She’s a cunning, calculating woman, and she knows what she wants.
Her will is iron, her voice honey, and her powers of persuasion unsurpassed. “Come, buy,” she purrs, and the masses fall under her spell, intoxicated by her perfume, convinced that all she promises she will deliver.
Her image is everywhere, an artificial perfection emblazoned on billboards, beckoning. It’s an unnatural beauty, purchased from surgeons and stylists, but her lovers can’t see past the mask. They exhaust their time, money, and energy pursuing her, and then they wonder why they always crave more, more, more.
To live in this city is to constantly battle her siren’s song. You want, she whispers, and you should have, and if you listen long enough, you believe her. Your focus turns inward, insatiable appetites awaken, and the more you feed them, the more your soul slowly dies.
But, thanks be to God, there’s a refuge. A place of escape, where the air clears, and the heart revives.
We gather around the bread and the cup, and I glance down the row at these bowed heads, flawed and blemished. I see them real, and I’m surprised by how much I love them. We haven’t lived here long, and I don’t recognize many of these faces, but I sense it deep. We are the church, a purchased people, and our worth is not in what we have or do or what we look like. Ours is an imputed righteousness, a surpassing beauty utterly unattainable, yet granted by grace. We are the blind, the lame, the beggar, now amazed to find ourselves beholding, dancing, and feasting on abundance.
We eat from a common plate and we drink from a common cup, hand passing to hand, and suddenly every voice is silenced but One.
And He sings,
“Come, everyone who thirsts,
come to the waters;
and he who has no money,
come, buy and eat!
Come, buy wine and milk
without money and without price.
Why do you spend your money for that which is not bread,
and your labor for that which does not satisfy?
Listen diligently to me, and eat what is good,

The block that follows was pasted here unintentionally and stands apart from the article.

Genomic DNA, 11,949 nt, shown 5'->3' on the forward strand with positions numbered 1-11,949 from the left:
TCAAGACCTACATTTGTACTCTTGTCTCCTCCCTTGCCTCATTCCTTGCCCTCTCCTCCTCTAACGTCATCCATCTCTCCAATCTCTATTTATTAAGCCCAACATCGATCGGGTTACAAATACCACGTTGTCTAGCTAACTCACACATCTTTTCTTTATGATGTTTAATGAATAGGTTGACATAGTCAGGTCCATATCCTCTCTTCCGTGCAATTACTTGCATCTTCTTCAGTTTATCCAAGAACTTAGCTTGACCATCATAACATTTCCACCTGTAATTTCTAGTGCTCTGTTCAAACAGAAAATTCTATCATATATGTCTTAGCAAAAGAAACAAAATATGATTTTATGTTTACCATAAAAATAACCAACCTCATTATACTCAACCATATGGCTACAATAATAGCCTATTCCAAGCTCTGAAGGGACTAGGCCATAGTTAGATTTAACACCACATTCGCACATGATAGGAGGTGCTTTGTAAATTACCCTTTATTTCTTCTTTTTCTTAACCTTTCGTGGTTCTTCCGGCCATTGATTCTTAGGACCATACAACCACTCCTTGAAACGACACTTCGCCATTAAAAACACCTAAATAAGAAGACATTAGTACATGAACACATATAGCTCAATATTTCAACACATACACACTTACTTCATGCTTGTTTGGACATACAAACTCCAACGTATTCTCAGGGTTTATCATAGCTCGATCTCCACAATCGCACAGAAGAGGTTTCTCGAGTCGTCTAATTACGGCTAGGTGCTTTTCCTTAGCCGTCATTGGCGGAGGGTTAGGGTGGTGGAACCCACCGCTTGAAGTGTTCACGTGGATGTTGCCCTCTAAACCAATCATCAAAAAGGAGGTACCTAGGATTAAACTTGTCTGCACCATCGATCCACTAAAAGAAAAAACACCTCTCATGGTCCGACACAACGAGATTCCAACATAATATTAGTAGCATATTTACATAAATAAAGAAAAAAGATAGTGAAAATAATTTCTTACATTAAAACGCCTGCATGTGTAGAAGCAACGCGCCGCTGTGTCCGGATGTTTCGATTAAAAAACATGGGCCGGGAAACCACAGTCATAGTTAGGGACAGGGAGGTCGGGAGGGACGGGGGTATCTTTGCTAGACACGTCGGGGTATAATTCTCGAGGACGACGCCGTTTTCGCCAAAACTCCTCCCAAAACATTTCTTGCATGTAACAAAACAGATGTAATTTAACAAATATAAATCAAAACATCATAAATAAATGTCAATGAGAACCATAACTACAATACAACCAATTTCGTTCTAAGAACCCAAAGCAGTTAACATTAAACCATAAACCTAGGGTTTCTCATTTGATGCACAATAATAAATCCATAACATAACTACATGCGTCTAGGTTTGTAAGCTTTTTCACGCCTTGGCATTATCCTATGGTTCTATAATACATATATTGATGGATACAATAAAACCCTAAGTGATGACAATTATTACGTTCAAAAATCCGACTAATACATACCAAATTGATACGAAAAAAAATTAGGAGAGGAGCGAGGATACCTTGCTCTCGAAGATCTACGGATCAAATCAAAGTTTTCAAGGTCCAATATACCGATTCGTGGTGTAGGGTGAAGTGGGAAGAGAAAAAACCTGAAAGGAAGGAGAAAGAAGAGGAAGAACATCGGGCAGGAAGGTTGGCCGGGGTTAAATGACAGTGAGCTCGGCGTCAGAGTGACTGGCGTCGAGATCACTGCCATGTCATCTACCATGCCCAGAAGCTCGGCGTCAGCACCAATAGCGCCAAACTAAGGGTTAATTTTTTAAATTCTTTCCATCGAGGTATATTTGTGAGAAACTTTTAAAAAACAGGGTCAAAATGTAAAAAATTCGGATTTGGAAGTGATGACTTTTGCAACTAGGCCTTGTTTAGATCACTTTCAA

and delight yourselves in rich food.”
And I place the morsel of bread in my mouth, molars grinding it slow, and with every crushing motion of my jaw, I hear the words. This is My body. This is My body. This is My body.
I’m bruising Him, and I wish there were another way, but I know there isn’t. Redemption was always the plan, the Lamb slain from the foundation of the world.
I chew, and I swallow grace. I open my eyes, and I see.
This is My body.
These flawed, wounded, redeemed souls. These people I barely know. We are His body, called to this city, and who is going to sing His song to her slain if we don’t? We are His body, in all our broken beauty, and we alone have the bread that satisfies. Will we take off our masks and live real, with hearts and faces open, offering living water and true bread to a world that doesn’t even know it’s starving?
We are His body. And yet, if we choose, we can seat ourselves at her table, fill our mouths with her empty pods. We can buy her worthless goods and try to look like her billboard images. We can spend our labor for that which does not satisfy. But why would we? Our eyes have been opened. We’ve traded her hollow promises for His fullness of joy.
The instruments play, and we all stand, and the young woman beside me sings, clear notes soaring. I blend my low notes with her soaring ones, our voices becoming one with hundreds more, and I imagine the song rising through the rafters, spreading to the right and left, and covering this city’s nakedness with praise.
We are His body. I see us in all our broken imperfection, and I sense it deep.
We are His body. And we are beautiful.
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Joining with Ann today.